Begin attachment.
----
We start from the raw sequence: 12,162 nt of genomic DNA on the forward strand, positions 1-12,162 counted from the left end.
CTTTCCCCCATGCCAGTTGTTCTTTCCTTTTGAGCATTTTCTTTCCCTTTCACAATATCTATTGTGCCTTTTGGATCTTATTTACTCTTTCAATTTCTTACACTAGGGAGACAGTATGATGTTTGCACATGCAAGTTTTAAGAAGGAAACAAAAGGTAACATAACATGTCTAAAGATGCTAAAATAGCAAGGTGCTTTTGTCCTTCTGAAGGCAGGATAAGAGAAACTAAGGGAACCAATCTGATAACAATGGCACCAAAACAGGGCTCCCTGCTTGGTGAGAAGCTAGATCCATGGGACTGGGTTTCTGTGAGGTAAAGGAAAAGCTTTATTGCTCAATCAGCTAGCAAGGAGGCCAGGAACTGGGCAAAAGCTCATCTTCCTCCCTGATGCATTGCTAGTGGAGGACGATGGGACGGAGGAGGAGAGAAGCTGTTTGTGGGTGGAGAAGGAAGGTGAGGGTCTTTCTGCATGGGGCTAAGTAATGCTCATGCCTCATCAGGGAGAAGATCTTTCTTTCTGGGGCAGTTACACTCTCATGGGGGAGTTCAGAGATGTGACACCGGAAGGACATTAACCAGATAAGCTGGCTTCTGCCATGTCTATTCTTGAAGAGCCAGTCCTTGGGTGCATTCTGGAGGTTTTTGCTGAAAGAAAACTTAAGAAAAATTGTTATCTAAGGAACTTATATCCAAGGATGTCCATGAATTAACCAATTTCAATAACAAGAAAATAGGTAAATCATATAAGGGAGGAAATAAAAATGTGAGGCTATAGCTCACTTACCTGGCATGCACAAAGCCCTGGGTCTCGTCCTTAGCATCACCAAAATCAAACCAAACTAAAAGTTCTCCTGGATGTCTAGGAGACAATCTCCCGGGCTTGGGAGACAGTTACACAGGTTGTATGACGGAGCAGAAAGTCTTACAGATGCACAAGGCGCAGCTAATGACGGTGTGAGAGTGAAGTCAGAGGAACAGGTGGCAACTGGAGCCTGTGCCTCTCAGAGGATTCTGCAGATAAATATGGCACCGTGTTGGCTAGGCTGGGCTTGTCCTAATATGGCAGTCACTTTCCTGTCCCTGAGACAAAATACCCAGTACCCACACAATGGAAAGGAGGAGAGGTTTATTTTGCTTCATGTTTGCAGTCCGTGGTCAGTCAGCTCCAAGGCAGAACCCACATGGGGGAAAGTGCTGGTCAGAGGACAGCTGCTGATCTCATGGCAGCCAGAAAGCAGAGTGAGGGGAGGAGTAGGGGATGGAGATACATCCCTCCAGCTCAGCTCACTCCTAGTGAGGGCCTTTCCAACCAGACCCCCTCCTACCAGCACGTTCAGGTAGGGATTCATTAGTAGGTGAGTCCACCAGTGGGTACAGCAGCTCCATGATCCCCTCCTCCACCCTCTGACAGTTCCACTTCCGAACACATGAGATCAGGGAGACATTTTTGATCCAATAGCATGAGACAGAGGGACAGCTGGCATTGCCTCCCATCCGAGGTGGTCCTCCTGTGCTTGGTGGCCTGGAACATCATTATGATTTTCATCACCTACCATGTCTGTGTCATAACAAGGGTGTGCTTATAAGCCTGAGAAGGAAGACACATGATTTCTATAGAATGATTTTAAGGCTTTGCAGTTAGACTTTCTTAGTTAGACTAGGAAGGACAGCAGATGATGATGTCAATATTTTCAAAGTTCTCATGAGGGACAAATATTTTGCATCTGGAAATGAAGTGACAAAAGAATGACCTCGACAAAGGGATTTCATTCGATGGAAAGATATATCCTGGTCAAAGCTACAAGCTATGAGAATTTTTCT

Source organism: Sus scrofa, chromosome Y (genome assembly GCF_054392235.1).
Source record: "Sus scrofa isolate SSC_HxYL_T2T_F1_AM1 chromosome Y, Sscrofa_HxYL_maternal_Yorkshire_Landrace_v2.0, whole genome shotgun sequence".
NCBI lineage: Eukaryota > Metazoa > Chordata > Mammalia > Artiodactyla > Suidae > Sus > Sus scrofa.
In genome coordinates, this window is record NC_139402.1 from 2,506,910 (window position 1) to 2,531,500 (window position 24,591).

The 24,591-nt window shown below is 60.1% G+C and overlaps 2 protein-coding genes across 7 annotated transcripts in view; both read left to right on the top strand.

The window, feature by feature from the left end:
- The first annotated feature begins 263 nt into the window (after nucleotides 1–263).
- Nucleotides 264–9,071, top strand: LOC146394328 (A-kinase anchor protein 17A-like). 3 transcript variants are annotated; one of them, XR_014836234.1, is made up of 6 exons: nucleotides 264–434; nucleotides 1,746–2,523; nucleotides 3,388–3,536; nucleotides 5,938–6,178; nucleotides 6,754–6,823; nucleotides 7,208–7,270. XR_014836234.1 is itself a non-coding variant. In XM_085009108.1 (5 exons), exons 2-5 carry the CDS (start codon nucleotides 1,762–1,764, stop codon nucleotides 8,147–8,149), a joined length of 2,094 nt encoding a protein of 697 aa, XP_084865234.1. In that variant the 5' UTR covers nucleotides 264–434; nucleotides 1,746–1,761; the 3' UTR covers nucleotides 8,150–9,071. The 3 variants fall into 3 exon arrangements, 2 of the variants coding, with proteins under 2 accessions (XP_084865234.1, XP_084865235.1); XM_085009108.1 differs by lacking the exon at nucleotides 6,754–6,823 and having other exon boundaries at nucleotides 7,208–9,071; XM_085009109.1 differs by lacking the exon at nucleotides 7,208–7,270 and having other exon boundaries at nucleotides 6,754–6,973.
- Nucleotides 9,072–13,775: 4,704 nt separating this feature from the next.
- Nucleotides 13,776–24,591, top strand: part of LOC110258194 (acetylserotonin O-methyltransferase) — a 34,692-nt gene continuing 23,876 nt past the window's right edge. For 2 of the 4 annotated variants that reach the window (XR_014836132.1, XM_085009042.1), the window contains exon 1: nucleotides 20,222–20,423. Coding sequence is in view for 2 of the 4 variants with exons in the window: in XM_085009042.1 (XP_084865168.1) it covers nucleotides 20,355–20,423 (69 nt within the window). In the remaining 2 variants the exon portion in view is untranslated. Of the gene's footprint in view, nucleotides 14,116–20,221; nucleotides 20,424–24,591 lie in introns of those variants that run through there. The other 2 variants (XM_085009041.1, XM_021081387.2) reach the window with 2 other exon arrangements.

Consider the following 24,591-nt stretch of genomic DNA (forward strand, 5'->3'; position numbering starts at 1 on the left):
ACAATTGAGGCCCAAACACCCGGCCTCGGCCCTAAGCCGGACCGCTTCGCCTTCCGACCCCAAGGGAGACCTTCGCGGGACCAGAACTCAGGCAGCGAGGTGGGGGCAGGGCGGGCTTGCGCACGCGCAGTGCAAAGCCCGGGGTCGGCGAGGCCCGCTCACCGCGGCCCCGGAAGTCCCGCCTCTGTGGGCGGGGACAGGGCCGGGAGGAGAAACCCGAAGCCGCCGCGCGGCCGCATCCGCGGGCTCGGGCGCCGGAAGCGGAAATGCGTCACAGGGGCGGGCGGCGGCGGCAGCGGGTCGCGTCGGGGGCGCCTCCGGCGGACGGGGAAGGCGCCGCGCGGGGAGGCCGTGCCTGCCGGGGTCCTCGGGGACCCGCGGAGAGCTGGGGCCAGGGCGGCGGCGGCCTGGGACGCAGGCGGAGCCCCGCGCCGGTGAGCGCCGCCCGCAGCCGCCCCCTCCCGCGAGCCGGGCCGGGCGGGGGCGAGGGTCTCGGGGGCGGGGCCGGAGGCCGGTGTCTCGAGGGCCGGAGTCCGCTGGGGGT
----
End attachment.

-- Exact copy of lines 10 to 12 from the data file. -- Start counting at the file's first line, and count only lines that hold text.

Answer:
- Nucleotides 264–9,071, top strand: LOC146394328 (A-kinase anchor protein 17A-like). 3 transcript variants are annotated; one of them, XR_014836234.1, is made up of 6 exons: nucleotides 264–434; nucleotides 1,746–2,523; nucleotides 3,388–3,536; nucleotides 5,938–6,178; nucleotides 6,754–6,823; nucleotides 7,208–7,270. XR_014836234.1 is itself a non-coding variant. In XM_085009108.1 (5 exons), exons 2-5 carry the CDS (start codon nucleotides 1,762–1,764, stop codon nucleotides 8,147–8,149), a joined length of 2,094 nt encoding a protein of 697 aa, XP_084865234.1. In that variant the 5' UTR covers nucleotides 264–434; nucleotides 1,746–1,761; the 3' UTR covers nucleotides 8,150–9,071. The 3 variants fall into 3 exon arrangements, 2 of the variants coding, with proteins under 2 accessions (XP_084865234.1, XP_084865235.1); XM_085009108.1 differs by lacking the exon at nucleotides 6,754–6,823 and having other exon boundaries at nucleotides 7,208–9,071; XM_085009109.1 differs by lacking the exon at nucleotides 7,208–7,270 and having other exon boundaries at nucleotides 6,754–6,973.
- Nucleotides 9,072–13,775: 4,704 nt separating this feature from the next.
- Nucleotides 13,776–24,591, top strand: part of LOC110258194 (acetylserotonin O-methyltransferase) — a 34,692-nt gene continuing 23,876 nt past the window's right edge. For 2 of the 4 annotated variants that reach the window (XR_014836132.1, XM_085009042.1), the window contains exon 1: nucleotides 20,222–20,423. Coding sequence is in view for 2 of the 4 variants with exons in the window: in XM_085009042.1 (XP_084865168.1) it covers nucleotides 20,355–20,423 (69 nt within the window). In the remaining 2 variants the exon portion in view is untranslated. Of the gene's footprint in view, nucleotides 14,116–20,221; nucleotides 20,424–24,591 lie in introns of those variants that run through there. The other 2 variants (XM_085009041.1, XM_021081387.2) reach the window with 2 other exon arrangements.